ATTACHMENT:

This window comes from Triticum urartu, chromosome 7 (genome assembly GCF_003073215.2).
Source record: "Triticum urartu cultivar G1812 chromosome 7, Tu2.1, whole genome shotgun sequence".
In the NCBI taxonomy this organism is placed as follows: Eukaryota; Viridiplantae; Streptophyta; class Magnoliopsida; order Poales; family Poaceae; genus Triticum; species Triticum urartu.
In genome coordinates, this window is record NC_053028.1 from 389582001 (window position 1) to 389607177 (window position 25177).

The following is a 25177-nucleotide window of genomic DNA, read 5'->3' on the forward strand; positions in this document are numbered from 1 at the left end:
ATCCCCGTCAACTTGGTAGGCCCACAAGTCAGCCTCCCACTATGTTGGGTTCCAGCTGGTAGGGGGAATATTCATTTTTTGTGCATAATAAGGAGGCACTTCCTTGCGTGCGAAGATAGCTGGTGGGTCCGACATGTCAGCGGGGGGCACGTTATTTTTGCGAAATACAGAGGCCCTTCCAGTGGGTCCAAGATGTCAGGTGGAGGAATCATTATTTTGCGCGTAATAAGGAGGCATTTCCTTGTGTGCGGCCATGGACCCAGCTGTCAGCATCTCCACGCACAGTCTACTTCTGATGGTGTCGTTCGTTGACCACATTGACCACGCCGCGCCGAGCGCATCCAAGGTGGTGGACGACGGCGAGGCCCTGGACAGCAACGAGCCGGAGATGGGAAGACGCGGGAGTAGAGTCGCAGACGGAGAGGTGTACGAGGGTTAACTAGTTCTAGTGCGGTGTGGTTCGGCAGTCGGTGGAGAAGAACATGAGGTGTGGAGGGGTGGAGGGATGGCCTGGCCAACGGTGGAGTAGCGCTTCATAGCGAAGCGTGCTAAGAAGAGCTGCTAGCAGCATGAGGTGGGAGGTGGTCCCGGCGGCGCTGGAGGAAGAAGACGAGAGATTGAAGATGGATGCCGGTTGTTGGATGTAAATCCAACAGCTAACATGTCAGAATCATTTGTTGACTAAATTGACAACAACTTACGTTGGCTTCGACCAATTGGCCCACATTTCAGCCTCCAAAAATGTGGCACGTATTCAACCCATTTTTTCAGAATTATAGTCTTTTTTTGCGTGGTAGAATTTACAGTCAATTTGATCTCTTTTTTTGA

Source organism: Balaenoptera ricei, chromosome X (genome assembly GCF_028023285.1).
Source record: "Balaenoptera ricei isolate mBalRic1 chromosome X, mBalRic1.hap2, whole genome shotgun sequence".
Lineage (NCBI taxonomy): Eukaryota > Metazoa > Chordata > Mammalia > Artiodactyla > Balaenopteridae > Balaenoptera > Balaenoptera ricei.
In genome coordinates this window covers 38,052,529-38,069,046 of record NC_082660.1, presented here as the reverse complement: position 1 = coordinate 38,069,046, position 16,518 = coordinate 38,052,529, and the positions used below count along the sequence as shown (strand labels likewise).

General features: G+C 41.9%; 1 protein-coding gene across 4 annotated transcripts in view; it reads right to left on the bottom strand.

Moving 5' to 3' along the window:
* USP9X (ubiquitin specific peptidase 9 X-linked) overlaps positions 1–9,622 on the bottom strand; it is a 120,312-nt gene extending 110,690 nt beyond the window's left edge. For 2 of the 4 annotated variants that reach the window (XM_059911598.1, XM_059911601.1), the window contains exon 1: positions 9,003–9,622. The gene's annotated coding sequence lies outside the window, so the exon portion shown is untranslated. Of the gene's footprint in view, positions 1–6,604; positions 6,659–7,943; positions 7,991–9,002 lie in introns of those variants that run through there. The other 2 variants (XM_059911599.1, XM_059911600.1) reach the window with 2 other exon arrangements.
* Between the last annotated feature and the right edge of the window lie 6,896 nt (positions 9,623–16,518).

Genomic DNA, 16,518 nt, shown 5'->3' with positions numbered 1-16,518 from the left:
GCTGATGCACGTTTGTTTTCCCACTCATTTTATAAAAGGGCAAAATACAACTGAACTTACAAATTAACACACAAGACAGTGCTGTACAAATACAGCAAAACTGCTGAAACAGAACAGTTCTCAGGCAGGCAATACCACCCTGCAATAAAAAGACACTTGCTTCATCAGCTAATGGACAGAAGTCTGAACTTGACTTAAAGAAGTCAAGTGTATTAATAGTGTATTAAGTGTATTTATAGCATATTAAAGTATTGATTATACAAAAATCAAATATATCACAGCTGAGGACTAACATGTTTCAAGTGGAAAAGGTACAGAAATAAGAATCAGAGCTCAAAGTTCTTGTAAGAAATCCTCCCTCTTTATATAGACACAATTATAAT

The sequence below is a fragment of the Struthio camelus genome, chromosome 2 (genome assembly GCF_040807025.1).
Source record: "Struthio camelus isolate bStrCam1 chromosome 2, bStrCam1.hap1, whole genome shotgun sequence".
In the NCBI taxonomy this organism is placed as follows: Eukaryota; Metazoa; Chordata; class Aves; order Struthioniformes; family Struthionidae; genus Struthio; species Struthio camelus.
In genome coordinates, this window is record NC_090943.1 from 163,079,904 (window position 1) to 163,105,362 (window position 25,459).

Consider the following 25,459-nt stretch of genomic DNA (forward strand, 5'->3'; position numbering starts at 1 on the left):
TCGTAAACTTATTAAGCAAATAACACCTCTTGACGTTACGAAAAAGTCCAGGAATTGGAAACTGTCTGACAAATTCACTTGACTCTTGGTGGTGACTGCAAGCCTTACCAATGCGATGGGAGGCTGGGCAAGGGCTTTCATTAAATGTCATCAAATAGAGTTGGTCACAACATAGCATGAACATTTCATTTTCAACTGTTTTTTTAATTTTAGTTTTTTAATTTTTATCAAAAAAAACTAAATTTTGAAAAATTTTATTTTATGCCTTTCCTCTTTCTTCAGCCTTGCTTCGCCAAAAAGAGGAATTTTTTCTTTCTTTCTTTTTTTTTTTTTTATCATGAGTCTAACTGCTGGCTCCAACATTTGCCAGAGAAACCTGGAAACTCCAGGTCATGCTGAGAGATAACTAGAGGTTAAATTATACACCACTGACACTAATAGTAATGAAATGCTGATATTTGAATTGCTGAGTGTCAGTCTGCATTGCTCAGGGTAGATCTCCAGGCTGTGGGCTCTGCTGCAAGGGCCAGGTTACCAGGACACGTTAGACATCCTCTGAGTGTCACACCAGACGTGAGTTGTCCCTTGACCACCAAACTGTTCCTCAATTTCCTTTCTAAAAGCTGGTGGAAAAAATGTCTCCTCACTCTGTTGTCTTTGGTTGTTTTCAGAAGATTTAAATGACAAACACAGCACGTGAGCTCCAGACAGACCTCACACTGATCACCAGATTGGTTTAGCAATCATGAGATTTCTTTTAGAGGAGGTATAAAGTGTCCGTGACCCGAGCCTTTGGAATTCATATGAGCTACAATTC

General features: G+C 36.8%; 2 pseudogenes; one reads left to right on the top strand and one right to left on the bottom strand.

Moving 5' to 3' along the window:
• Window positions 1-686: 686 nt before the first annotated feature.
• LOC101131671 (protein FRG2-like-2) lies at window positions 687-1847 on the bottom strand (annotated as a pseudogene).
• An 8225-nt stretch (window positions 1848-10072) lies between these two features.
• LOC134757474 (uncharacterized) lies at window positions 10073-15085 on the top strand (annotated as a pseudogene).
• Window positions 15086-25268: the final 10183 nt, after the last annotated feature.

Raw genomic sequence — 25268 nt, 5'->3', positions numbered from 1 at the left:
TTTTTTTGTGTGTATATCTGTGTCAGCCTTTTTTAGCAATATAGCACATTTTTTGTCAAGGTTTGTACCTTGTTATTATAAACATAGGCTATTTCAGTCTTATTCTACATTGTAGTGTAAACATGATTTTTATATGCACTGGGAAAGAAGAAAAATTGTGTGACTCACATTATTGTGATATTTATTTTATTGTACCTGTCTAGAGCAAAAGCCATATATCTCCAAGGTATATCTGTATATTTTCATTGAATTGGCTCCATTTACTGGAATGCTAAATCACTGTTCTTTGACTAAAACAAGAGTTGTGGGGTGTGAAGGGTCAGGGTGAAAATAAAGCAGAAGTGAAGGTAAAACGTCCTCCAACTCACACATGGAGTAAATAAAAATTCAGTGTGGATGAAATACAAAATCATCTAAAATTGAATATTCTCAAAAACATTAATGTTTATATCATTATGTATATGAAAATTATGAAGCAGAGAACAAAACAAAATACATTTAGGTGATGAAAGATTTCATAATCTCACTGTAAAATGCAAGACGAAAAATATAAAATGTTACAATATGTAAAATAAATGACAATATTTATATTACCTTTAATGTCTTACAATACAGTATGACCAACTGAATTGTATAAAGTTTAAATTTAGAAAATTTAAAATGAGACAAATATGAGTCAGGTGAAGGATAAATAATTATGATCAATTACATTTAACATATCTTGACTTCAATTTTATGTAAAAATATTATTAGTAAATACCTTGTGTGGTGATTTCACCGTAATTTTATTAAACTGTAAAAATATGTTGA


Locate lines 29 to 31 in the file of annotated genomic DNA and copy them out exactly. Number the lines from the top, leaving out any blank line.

• Window positions 15086-25268: the final 10183 nt, after the last annotated feature.

Raw genomic sequence — 25268 nt, 5'->3', positions numbered from 1 at the left:
TTTTTTTGTGTGTATATCTGTGTCAGCCTTTTTTAGCAATATAGCACATTTTTTGTCAAGGTTTGTACCTTGTTATTATAAACATAGGCTATTTCAGTCTTATTCTACATTGTAGTGTAAACATGATTTTTATATGCACTGGGAAAGAAGAAAAATTGTGTGACTCACATTATTGTGATATTTATTTTATTGTACCTGTCTAGAGCAAAAGCCATATATCTCCAAGGTATATCTGTATATTTTCATTGAATTGGCTCCATTTACTGGAATGCTAAATCACTGTTCTTTGACTAAAACAAGAGTTGTGGGGTGTGAAGGGTCAGGGTGAAAATAAAGCAGAAGTGAAGGTAAAACGTCCTCCAACTCACACATGGAGTAAATAAAAATTCAGTGTGGATGAAATACAAAATCATCTAAAATTGAATATTCTCAAAAACATTAATGTTTATATCATTATGTATATGAAAATTATGAAGCAGAGAACAAAACAAAATACATTTAGGTGATGAAAGATTTCATAATCTCACTGTAAAATGCAAGACGAAAAATATAAAATGTTACAATATGTAAAATAAATGACAATATTTATATTACCTTTAATGTCTTACAATACAGTATGACCAACTGAATTGTATAAAGTTTAAATTTAGAAAATTTAAAATGAGACAAATATGAGTCAGGTGAAGGATAAATAATTATGATCAATTACATTTAACATATCTTGACTTCAATTTTATGTAAAAATATTATTAGTAAATACCTTGTGTGGTGATTTCACCGTAATTTTATTAAACTGTAAAAATATGTTGA